Mass Effect 2 review
If you played the excellent Mass Effect then this sequel will come as both a treat and a shock. The treat is that you can import your existing character into Mass Effect 2, gaining combat bonuses and also affecting events - to a limited degree - based on your previous actions. The shock is that unlike the original, Mass Effect 2 is less of a role-playing game and more of a tactical third-person shooter.
Gone is the familiar RPG mechanic of collecting items dropped from fallen enemies and searching every nook and cranny for hidden stashes of loot. Your character has no inventory, instead relying on research and the occasional found item to improve his arsenal. It's a brave move, but one that should draw more fans than it alienates.
Those returning to the Mass Effect universe will find many of the criticisms of the first game have been addressed. Combat is far more fluid, with an improved cover system and a streamlined interface for issuing commands to team-mates. Moreover, new powers and abilities make it a more tactical experience: some abilities work in combination with others, and some are designed to work best against specific enemies, which makes your choice of team mates critical. Enemies themselves are much trickier, and you'll find them flanking you and taking cover.
The fast-paced combat may be central to Mass Effect 2, but it’s not a one paced affair. You’ll also invest plenty of time in conversations with in-game characters, which maintain the same high quality of scripting, voice acting and depth. The dialogue interface presents moral dilemmas so that over the course of the game you build up a reputation as either a Paragon or Renegade, which can then unlock further dialogue options.
It's impossible to discuss the main plot without spoiling aspects of the game: suffice to say that it involves you building up an elite squad to take on a final threat (although of course, it's not the ‘final-final’ threat as Mass Effect 3 is already in planning). Your team consists of a mix of new characters plus those from the previous game.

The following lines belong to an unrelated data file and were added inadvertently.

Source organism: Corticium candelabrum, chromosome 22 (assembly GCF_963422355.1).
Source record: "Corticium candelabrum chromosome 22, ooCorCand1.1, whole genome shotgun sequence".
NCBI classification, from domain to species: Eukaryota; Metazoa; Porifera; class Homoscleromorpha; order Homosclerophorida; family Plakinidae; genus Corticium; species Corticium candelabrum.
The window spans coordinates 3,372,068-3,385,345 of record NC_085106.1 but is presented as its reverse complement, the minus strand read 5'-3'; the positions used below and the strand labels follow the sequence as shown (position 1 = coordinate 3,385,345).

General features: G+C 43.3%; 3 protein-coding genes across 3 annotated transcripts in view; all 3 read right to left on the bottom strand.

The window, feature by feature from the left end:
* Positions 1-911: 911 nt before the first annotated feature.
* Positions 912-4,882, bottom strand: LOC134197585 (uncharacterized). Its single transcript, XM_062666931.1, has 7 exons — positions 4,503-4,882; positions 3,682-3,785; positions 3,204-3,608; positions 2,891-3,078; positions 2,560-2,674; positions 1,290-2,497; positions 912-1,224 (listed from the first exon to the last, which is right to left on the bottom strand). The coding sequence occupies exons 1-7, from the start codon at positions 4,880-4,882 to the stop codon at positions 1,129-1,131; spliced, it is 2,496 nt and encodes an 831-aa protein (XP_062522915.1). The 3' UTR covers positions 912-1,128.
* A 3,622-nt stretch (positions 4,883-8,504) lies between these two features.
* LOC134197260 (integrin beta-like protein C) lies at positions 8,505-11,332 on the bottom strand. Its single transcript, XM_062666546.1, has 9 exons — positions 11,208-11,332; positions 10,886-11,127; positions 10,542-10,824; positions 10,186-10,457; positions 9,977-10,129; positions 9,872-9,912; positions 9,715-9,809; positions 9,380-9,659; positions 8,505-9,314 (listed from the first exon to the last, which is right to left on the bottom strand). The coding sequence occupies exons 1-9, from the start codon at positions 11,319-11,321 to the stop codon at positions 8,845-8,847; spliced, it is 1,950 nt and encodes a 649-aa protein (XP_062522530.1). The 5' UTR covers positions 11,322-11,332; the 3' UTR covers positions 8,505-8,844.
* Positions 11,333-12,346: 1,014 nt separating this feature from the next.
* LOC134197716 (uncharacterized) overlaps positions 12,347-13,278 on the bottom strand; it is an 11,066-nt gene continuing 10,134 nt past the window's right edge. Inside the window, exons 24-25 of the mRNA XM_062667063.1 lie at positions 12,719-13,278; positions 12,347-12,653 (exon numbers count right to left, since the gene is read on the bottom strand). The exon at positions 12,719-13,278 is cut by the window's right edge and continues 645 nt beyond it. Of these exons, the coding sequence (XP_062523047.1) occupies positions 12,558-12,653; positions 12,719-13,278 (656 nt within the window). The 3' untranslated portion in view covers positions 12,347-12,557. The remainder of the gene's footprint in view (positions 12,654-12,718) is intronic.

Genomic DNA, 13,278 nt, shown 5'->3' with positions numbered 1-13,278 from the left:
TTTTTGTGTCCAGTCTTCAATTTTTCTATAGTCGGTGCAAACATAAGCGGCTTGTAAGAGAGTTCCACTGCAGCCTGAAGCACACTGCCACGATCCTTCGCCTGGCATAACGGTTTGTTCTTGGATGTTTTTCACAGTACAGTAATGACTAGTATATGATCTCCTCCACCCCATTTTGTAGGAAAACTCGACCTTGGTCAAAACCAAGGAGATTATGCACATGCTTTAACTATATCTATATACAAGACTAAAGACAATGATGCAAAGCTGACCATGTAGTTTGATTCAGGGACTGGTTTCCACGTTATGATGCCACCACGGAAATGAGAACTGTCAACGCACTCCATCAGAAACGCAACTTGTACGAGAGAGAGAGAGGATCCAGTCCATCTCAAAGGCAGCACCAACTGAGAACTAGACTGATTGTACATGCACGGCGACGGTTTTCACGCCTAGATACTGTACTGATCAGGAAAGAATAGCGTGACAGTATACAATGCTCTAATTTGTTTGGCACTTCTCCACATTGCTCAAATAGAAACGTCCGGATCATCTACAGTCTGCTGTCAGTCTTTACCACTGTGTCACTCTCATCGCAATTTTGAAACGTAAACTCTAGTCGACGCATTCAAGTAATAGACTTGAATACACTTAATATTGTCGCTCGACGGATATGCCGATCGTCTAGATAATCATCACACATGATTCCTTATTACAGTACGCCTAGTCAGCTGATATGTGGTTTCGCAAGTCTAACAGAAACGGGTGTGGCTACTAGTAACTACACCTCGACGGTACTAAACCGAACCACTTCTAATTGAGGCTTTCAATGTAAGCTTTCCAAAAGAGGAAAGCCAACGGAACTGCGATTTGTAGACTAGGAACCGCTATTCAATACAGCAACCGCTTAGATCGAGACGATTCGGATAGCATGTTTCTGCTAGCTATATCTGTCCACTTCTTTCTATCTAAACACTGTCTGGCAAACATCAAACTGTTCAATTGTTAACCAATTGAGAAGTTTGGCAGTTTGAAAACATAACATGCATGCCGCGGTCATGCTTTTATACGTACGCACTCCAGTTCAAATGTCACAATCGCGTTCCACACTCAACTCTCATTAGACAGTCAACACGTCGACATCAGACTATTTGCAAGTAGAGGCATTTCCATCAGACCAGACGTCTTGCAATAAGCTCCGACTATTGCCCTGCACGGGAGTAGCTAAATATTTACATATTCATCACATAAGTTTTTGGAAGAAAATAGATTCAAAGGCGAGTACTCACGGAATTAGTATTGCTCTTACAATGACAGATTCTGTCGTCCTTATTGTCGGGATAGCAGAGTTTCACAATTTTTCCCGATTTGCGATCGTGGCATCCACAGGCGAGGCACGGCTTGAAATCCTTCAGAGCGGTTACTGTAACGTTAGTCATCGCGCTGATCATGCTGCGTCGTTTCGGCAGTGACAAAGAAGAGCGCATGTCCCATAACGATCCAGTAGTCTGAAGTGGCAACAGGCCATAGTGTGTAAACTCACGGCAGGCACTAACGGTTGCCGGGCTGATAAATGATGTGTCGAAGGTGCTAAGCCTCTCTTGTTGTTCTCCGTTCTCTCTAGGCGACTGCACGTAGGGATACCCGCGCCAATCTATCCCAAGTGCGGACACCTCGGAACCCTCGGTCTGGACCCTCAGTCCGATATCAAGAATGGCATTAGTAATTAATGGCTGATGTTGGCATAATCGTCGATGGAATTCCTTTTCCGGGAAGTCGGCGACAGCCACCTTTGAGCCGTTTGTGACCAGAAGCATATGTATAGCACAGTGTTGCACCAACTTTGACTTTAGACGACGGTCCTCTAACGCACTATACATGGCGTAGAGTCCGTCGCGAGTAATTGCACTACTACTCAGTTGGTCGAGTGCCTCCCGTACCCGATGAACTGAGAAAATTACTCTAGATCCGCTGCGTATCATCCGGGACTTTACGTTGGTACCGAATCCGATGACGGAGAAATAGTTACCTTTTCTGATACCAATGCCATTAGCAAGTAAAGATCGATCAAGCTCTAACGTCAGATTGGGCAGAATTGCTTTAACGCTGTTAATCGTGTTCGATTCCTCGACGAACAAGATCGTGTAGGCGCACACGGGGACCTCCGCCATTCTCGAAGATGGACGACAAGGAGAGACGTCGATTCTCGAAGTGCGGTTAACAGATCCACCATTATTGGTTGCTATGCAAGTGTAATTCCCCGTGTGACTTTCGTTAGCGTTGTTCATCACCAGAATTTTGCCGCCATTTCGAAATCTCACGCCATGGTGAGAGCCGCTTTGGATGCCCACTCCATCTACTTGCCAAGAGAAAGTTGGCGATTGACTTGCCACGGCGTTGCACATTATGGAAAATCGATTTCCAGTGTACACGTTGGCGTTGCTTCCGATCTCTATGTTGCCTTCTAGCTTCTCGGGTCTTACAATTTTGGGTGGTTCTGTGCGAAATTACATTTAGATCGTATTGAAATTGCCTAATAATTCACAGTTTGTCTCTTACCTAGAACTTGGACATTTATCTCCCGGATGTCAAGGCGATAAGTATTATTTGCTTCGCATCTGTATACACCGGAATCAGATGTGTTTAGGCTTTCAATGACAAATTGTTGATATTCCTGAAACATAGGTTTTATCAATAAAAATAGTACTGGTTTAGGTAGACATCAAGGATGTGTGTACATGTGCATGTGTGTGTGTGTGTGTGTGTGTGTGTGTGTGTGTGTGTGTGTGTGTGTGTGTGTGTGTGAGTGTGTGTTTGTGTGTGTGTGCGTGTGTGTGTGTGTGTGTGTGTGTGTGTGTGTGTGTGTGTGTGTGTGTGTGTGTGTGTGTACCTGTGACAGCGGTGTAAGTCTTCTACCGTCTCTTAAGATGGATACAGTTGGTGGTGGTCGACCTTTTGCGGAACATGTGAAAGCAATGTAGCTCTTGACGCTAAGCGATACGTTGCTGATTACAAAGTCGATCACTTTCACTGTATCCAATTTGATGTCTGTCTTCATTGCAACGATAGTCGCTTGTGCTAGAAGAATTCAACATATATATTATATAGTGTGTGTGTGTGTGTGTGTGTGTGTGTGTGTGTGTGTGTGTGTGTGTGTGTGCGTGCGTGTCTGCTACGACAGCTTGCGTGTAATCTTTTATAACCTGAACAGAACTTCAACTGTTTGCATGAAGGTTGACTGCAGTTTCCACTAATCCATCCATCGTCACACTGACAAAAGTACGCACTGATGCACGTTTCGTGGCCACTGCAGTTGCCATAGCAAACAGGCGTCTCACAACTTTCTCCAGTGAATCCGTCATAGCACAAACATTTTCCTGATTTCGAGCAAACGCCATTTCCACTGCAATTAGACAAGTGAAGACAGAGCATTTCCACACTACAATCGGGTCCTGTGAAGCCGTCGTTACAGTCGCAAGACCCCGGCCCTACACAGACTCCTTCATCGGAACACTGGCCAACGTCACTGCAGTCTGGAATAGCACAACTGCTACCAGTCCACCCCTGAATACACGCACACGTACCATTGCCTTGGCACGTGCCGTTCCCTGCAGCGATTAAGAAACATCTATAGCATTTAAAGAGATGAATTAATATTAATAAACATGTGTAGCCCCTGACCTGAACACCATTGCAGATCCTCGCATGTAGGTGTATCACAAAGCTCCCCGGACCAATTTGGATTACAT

Each character you recruit offers a secondary mission to help you gain their loyalty. While travelling the galaxy you can also stumble across side missions on unexplored worlds, or mine resources to feed your research, which provides you with upgrades. If you played the first game, you'll be glad to hear there's no more bouncing around in that awful moon buggy: you scan planets from orbit, and only land if there's a mission.
We would have preferred there to be fewer possible teammates to recruit, and more depth to each character, and we felt less involved with the rest of the game world as a result of this dilution. Some side missions seemed to promise further plot developments, but turned out to be dead ends.
However, there are still some brilliant touches, especially developer Bioware's trademark cultural and gaming references: the video game vendor in the Citadel, for example who complains, "Nowadays games are all about big choices and visceral combat. I miss the old games, where your character had to eat, and it took five hours real-time to fly somewhere." Overhearing conversations not only adds to the depth, but can lead to side missions as well.
The new characters especially will delight you with their various personalities and foibles, and it's a game that will draw you in emotionally, so much so that you'll find it hard to let go once you've finished it. You can then replay the game using your existing character to gain bonuses, or start a new game to try out a different class, and of course you'll be able to import your character into Mass Effect 3.